by | December 21, 2012
Story by Christi Fish, UTSA University Communications
DEC. 18, 2012 – Sandy Green still recalls how his teachers told him that education just wasn’t his strength. They suggested he work in the steel industry like many other African Americans did in Pennsylvania in the 1960s.
“I just got used to the idea that I wasn’t very smart,” the 60-year-old says. But this Thursday, Green will graduate with his bachelor’s degree in Interdisciplinary Learning from UTSA.
Although he had a strong academic start in his segregated all-black school in Virginia, the loss of his mother and his subsequent move to live with his aunt when he was 10 took its toll on his grades. In 1970, by the time he turned 17, he’d dropped out of school to enter the Army.
The military gave him a chance to pursue a career helping people, something that he really enjoyed. “It was happenstance that I became a medic,” he says. “I didn’t know much about it. But, it was something that kind of suited me. I loved the service. I liked being around people.”
Green served as a combat field medic in New Jersey from 1970 to 1973, then another three-year stint as a medic from 1973 to 1976 in Tacoma, Washington and in Germany.
In 1976, during a four-month break from the Army, he encountered a life-changing experience. While driving down a Virginia road, he fell asleep at the wheel. Fortunately, he was jolted awake by rocks in the highway medium.
“That scared me. I knew I needed to change things. I needed to do something with my life.”
So he decided to re-enter the Army, permanently, albeit in a new role. He returned as a psychological technician.
I wanted to work with mental patients,” he recalls. “Medical ailments are easy to treat; you can see them. But when somebody has a mental ailment, it’s hard to see. There are situations going on that are chemical or physical—situations beyond their reach. I wanted to assist people. This is a segment of our society that gets overlooked.”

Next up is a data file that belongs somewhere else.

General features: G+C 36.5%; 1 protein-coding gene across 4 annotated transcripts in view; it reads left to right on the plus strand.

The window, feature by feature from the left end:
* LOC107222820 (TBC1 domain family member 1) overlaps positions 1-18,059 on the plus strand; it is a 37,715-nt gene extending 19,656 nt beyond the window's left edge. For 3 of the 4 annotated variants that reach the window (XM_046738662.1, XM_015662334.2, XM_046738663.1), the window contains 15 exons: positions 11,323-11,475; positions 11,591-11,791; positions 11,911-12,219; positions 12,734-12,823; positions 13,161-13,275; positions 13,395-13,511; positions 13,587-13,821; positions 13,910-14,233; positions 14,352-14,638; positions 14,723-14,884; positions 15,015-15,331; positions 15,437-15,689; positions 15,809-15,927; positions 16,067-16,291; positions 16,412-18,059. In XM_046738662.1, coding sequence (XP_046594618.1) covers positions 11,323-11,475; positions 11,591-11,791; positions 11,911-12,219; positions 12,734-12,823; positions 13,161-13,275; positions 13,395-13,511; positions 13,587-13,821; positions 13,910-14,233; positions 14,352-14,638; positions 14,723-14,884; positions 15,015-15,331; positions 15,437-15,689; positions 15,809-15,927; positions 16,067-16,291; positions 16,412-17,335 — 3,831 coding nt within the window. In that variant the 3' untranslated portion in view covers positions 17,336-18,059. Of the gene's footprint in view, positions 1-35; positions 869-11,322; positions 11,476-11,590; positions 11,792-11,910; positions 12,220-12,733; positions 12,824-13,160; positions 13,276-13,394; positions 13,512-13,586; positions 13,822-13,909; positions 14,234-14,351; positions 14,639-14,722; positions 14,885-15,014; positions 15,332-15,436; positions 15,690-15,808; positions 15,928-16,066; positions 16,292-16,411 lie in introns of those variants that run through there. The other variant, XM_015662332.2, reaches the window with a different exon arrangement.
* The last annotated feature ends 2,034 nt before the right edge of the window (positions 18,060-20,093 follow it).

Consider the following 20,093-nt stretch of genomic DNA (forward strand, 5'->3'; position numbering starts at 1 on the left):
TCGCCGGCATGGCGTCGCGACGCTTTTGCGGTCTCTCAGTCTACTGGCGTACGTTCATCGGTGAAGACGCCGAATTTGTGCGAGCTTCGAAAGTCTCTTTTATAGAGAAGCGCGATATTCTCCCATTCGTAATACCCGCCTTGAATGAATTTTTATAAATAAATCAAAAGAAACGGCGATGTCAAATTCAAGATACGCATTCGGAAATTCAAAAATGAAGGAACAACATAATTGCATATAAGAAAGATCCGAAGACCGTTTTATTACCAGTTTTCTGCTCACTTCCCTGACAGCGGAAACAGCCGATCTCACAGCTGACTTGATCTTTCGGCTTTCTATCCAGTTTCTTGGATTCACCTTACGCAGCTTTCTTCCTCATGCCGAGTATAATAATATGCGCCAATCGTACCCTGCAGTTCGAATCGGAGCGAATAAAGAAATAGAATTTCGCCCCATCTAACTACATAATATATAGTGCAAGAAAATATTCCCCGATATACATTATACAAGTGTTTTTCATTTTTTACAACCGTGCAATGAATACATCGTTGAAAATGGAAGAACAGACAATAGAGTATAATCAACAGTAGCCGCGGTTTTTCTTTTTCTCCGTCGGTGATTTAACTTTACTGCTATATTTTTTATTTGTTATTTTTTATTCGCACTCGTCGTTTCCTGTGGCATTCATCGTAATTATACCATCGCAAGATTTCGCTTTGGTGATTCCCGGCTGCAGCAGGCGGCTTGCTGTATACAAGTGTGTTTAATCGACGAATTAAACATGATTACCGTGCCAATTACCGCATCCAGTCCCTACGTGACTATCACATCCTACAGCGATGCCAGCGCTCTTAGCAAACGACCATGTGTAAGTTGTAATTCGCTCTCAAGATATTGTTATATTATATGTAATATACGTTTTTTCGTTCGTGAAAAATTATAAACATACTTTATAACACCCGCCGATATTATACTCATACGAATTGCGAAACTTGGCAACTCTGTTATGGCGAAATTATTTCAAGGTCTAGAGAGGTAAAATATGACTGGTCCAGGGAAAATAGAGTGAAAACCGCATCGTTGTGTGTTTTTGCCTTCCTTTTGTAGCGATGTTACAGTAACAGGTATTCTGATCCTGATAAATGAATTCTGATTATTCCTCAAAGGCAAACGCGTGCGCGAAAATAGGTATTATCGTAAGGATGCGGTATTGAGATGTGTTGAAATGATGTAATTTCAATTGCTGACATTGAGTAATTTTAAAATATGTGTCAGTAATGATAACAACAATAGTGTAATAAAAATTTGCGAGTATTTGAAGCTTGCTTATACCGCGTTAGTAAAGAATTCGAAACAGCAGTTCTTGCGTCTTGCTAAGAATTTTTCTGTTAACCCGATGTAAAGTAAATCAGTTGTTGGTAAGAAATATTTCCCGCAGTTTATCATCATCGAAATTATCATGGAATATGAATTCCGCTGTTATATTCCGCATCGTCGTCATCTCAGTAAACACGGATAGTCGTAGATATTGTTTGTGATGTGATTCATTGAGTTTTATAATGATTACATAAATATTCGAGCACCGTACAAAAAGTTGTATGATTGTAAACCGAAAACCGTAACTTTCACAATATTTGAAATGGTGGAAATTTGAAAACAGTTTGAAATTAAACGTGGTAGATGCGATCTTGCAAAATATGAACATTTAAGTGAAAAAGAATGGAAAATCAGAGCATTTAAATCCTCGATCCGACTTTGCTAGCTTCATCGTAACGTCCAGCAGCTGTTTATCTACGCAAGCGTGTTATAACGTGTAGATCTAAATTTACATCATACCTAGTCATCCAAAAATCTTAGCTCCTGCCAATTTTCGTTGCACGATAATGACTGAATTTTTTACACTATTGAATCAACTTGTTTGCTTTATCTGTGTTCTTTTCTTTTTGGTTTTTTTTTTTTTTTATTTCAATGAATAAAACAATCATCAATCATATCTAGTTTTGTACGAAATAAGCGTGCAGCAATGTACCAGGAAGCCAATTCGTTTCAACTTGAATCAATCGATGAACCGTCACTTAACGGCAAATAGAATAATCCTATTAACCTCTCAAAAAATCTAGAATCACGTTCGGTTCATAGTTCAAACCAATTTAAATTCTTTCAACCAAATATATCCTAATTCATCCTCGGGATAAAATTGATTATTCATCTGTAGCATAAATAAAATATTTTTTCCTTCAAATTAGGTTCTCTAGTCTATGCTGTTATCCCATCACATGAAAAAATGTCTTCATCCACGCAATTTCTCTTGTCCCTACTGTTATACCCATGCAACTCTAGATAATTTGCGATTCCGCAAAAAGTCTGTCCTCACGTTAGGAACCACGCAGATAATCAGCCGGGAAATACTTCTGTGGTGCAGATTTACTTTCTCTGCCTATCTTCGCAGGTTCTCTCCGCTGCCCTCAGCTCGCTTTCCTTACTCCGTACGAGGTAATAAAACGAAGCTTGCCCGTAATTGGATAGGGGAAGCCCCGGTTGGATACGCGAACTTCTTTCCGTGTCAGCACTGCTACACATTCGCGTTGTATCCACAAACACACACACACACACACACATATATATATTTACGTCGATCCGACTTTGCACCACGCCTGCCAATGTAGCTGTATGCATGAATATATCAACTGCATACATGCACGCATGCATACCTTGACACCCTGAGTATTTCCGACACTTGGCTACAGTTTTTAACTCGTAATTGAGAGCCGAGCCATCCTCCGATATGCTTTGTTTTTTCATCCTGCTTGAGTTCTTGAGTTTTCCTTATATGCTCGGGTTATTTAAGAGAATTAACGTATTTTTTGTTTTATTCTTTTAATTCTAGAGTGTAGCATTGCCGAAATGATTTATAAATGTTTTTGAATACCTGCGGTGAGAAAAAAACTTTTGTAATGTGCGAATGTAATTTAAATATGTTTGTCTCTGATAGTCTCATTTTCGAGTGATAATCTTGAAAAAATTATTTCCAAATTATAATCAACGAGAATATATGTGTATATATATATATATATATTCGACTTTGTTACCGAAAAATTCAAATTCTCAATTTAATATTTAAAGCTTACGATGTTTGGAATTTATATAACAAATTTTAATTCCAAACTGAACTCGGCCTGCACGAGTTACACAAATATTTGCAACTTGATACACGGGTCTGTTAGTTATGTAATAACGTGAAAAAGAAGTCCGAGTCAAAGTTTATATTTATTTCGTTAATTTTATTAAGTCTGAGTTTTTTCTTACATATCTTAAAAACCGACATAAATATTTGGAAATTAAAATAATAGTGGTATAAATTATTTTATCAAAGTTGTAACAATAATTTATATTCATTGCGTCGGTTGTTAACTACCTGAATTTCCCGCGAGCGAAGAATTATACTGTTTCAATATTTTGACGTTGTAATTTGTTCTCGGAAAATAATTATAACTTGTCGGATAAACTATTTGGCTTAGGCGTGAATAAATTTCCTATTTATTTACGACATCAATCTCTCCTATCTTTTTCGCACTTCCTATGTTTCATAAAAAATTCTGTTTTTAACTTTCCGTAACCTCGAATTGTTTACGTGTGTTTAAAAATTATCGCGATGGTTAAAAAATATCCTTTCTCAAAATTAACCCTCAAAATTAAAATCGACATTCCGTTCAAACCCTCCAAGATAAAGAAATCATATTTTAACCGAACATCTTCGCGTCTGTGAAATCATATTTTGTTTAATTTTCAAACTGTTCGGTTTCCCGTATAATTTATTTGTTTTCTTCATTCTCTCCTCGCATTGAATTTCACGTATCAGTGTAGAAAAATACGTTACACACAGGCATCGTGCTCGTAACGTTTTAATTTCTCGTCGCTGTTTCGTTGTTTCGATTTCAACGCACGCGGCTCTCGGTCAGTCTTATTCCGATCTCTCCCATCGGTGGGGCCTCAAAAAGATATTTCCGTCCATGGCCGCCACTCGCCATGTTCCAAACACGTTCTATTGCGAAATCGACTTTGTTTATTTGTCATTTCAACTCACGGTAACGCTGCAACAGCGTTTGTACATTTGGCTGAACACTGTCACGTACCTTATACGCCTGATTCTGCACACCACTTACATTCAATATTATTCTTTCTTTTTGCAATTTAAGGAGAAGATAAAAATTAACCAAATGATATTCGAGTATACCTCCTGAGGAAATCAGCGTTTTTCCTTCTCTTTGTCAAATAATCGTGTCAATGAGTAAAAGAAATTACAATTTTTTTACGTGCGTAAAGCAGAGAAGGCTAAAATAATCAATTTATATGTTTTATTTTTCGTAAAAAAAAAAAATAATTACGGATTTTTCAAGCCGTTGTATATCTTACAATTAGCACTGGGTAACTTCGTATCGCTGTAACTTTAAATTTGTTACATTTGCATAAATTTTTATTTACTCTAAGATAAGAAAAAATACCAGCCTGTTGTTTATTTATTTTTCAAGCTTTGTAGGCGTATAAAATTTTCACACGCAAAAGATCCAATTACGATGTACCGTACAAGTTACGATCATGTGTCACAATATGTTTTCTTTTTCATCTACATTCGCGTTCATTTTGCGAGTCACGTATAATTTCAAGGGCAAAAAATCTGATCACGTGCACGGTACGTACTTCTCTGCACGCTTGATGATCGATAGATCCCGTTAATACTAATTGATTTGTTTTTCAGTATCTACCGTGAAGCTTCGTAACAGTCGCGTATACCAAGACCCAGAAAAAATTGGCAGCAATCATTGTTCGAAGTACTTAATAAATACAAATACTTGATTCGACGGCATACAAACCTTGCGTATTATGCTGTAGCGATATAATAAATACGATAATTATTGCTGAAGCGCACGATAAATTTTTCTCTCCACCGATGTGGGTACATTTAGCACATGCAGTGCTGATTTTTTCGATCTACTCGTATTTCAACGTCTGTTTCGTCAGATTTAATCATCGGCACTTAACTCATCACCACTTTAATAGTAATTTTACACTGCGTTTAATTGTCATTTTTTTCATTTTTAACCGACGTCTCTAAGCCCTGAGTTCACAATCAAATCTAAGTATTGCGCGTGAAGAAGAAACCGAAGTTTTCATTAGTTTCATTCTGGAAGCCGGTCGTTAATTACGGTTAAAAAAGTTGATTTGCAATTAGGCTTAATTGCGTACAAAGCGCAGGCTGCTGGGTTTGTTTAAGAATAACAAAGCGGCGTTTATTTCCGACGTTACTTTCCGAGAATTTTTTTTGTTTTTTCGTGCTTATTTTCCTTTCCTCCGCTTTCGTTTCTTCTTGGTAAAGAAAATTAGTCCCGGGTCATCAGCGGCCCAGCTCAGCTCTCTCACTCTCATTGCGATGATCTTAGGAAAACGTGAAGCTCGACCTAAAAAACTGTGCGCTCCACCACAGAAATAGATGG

Until his retirement from the Army in 1991, Green served in Philadelphia, Korea and New Jersey. Ultimately, he retired at Brooke Army Medical Center in San Antonio.
Upon retirement, he enrolled in community college as a pre-nursing student. The single father took classes full-time while attending to the needs of his three boys and working as an educational aide at Estrada Achievement Center in San Antonio Independent School District. The school serves youth with special needs, offering counseling, chemical dependency treatment and other support services.
Frequently, Green would be assigned to the alternative class, a group of students that many substitute teachers found difficult to handle. He caught the eye of then-principal Sharon Callihan, who recommended that he pursue a second career in teaching.
“I remember asking her why I’d want to teach; these kids are a pain,” he says. “And she told me, ‘Because you need each other. The kids need someone who cares for them and someone who believes in them.’”
In 1997, Green began taking education classes part-time at UTSA. A few years later, a VA counselor contacted him to say he would no longer be eligible for benefits. So he dropped out.
In 2008, however, the VA contacted him to say that it had made a mistake. It wanted to reinstate his eligibility and encouraged him to return to UTSA. Green, in his 50s, flat out rejected the possibility.
The VA counselor, however, was very persistent. She sent him emails and letters. She called him incessantly. Eventually, he broke down and scheduled an appointment with her.
“She told me that I owed it to myself and to my sons to finish my degree.” Those sons are now ages 31, 30, 28 and 7.
So he returned. And in the process, he became interested in reading.
“Reading is something that kids with special needs have trouble with, but reading connects us with everything,” Green says. “They say that initially, you learn to read. After that, you read to learn.”
This Thursday, as Green receives his diploma, his family will be in the audience to celebrate his success.
Green aspires to build a career at the intersection of Special Education and Reading. In the meantime, though, he’s relishing in the prospect of crossing the commencement stage.
“I’m still pinching myself,” he says. “It’s still hard to believe I’m here. It still seems like a dream.”
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